The man who has reached thirty, feels at times as if he had come out of a great battle. Comrade after comrade has fallen; his own life seems to have been charmed. And knowing how it fared with his friends—perfect health one day, a catarrh the next, blinds drawn down, silence in the house, blubbered faces of widow and orphans, intimation of the event in the newspapers, with a request that friends will accept of it, the day after—a man, as he draws near middle age, begins to suspect every transient indisposition; to be careful of being caught in a shower, to shudder at sitting in wet shoes; he feels his pulse, he anxiously peruses his face in a mirror, he becomes critical as to the colour of his tongue. In early life illness is a luxury, and draws out toward the sufferer curious and delicious tendernesses, which are felt to be a full over-payment of pain and weakness; then there is the pleasant period of convalescence, when one tastes a core and marrow of delight in meats, drinks, sleep, silence; the bunch of newly-plucked flowers on the table, the sedulous attentions and patient forbearance of nurses and friends. Later in life, when one occupies a post, and is in discharge of duties which are accumulating against recovery, illness and convalescence cease to be luxuries. Illness is felt to be a cruel interruption of the ordinary course of things, and the sick person is harassed by a sense of the loss of time and the loss of strength. He is placed hors de combat; all the while he is conscious that the battle is going on around him, and he feels his temporary withdrawal a misfortune. Of course, unless a man is very unhappily circumstanced, he has in his later illnesses all the love, patience, and attention which sweetened his earlier ones; but then he cannot rest in them, and accept them as before as compensation in full. The world is ever with him; through his interests and his affections he has meshed himself in an intricate net-work of relationships and other dependences, and a fatal issue—which in such cases is ever on the cards—would destroy all these, and bring about more serious matters than the shedding of tears. In a man’s earlier illnesses, too, he had not only no such definite future to work out, he had a stronger spring of life and hope; he was rich in time, and could wait; and lying in his chamber now, he cannot help remembering that, as Mr. Thackeray expresses it, there comes at last an illness to which there may be no convalescence. What if that illness be already come? And so there is nothing left for him, but to bear the rod with patience, and to exercise a humble faith in the Ruler of all. If he recovers, some half-dozen people will be made happy; if he does not recover, the same number of people will be made miserable for a little while, and, during the next two or three days, acquaintances will meet in the street—“You’ve heard of poor So-and-so? Very sudden! Who would have thought it? Expect to meet you at ——’s on Thursday. Good-bye.” And so to the end. Your death and my death are mainly of importance to ourselves. The black plumes will be stripped off our hearses within the hour; tears will dry, hurt hearts close again, our graves grow level with the church-yard, and although we are away, the world wags on. It does not miss us; and those who are near us, when the first strangeness of vacancy wears off, will not miss us much either.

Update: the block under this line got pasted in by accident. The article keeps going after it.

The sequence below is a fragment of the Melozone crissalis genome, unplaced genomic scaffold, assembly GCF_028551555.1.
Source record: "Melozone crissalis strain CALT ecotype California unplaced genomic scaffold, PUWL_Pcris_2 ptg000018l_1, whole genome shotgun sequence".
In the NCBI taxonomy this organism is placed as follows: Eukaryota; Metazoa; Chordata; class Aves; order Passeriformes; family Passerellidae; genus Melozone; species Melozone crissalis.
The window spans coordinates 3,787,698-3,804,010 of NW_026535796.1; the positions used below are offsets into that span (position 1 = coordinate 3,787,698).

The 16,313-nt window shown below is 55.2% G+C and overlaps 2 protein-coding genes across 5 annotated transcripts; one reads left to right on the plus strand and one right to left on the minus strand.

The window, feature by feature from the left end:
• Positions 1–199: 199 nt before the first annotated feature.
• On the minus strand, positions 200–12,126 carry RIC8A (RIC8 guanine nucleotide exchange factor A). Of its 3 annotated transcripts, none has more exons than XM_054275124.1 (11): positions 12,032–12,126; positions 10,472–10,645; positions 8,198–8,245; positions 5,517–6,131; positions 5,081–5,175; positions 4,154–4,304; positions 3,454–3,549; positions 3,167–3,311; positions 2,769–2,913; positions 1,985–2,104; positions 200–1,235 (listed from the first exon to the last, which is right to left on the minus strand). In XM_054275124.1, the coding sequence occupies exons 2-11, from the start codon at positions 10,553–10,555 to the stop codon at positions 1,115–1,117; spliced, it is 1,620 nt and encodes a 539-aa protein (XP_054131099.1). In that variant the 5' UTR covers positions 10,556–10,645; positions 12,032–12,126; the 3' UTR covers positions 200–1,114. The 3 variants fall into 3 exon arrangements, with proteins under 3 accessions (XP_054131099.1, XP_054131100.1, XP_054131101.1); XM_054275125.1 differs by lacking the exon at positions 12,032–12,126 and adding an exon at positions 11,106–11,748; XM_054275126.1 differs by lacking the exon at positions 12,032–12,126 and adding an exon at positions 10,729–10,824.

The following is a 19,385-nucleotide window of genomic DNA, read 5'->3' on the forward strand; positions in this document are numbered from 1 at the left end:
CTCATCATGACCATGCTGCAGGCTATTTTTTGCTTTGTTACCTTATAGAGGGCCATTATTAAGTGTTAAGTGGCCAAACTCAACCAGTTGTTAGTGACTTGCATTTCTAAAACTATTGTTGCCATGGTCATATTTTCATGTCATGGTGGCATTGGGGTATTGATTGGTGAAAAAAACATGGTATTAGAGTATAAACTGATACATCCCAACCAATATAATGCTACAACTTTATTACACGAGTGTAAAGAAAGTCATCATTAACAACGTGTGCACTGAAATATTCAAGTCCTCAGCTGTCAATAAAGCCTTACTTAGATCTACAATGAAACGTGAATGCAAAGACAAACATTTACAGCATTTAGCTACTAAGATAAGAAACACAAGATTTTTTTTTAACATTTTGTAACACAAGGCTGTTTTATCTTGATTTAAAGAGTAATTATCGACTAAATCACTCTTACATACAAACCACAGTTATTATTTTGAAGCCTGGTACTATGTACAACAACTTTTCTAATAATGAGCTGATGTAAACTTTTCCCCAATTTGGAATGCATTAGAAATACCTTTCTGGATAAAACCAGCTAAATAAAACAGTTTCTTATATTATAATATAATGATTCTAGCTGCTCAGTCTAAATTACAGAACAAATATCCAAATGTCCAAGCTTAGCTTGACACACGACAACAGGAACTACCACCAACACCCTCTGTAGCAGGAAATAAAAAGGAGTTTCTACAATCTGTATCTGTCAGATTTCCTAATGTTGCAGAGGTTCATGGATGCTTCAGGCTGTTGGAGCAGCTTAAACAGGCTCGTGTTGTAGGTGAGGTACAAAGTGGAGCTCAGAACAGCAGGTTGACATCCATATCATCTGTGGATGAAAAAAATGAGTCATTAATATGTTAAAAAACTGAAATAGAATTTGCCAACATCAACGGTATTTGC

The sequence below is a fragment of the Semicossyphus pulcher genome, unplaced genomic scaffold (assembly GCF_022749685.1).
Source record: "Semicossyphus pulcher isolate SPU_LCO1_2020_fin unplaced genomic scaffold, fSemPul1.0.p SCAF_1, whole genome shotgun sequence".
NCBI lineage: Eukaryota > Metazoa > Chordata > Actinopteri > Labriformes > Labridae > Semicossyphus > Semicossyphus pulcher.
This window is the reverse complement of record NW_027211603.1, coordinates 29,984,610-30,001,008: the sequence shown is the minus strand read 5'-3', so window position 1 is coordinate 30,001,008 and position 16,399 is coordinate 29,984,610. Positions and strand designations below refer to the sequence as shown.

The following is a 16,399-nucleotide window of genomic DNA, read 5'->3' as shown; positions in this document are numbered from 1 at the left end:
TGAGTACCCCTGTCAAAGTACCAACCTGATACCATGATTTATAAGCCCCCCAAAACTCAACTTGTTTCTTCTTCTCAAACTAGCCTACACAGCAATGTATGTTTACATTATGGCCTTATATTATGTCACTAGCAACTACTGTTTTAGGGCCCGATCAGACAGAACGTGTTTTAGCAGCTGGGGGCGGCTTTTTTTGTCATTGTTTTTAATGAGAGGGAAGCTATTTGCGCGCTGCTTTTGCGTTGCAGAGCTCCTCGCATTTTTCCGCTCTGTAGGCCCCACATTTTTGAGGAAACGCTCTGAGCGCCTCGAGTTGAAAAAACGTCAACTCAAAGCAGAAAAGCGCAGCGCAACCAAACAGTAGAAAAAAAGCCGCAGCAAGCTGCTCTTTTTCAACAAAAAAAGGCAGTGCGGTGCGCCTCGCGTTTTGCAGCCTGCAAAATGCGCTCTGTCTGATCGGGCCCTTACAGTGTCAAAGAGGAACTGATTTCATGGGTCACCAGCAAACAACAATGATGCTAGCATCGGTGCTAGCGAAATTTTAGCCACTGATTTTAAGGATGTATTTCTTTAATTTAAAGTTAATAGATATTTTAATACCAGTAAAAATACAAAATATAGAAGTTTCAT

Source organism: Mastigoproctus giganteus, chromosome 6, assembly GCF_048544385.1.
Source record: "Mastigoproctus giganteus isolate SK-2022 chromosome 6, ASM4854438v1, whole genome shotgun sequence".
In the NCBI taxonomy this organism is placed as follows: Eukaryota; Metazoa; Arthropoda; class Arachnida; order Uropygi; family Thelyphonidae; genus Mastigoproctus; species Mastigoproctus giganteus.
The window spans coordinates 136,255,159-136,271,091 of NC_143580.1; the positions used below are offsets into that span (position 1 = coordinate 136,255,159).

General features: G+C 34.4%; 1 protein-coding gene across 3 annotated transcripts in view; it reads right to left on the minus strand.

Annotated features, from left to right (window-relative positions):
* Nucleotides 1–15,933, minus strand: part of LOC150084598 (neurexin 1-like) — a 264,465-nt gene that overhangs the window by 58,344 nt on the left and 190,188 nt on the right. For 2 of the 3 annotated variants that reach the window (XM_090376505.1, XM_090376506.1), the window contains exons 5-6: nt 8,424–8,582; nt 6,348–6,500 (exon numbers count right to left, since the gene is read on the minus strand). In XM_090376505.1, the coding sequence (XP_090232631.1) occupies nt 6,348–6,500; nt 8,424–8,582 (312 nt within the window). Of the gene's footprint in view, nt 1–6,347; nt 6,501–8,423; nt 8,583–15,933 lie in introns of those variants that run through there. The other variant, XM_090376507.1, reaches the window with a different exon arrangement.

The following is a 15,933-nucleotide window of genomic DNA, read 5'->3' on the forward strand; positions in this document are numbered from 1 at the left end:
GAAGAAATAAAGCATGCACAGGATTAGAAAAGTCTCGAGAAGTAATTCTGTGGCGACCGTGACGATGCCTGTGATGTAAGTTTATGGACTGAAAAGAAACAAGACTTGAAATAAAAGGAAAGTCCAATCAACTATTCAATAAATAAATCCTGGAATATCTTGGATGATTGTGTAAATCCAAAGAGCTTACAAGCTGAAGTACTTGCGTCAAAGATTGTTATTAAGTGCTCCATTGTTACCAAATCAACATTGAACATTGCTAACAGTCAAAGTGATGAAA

We are curious as to death-beds and death-bed sayings; we wish to know how the matter stands; how the whole thing looks to the dying. Unhappily—perhaps, on the whole, happily—we can gather no information from these. The dying are nearly as reticent as the dead. The inferences we draw from the circumstances of death, the pallor, the sob, the glazing eye, are just as likely to mislead us as not. Manfred exclaims, “Old man, ’tis not so difficult to die!” Sterling wrote Carlyle “that it was all very strange, yet not so strange as it seemed to the lookers on.” And so, perhaps, on the whole it is. The world has lasted six thousand years now, and, with the exception of those at present alive, the millions who have breathed upon it—splendid emperors, horny-fisted clowns, little children, in whom thought has never stirred—have died, and what they have done, we also shall be able to do. It may not be so difficult, may not be so terrible, as our fears whisper. The dead keep their secrets, and in a little while we shall be as wise as they—and as taciturn.

(1863)

MLA Citation

Smith, Alexander. “Of death and the fear of dying.” 1863. Quotidiana. Ed. Patrick Madden. 7 Sep 2007. 25 Mar 2017 <http://essays.quotidiana.org/smith_a/death_and_the_fear_of_dying/>.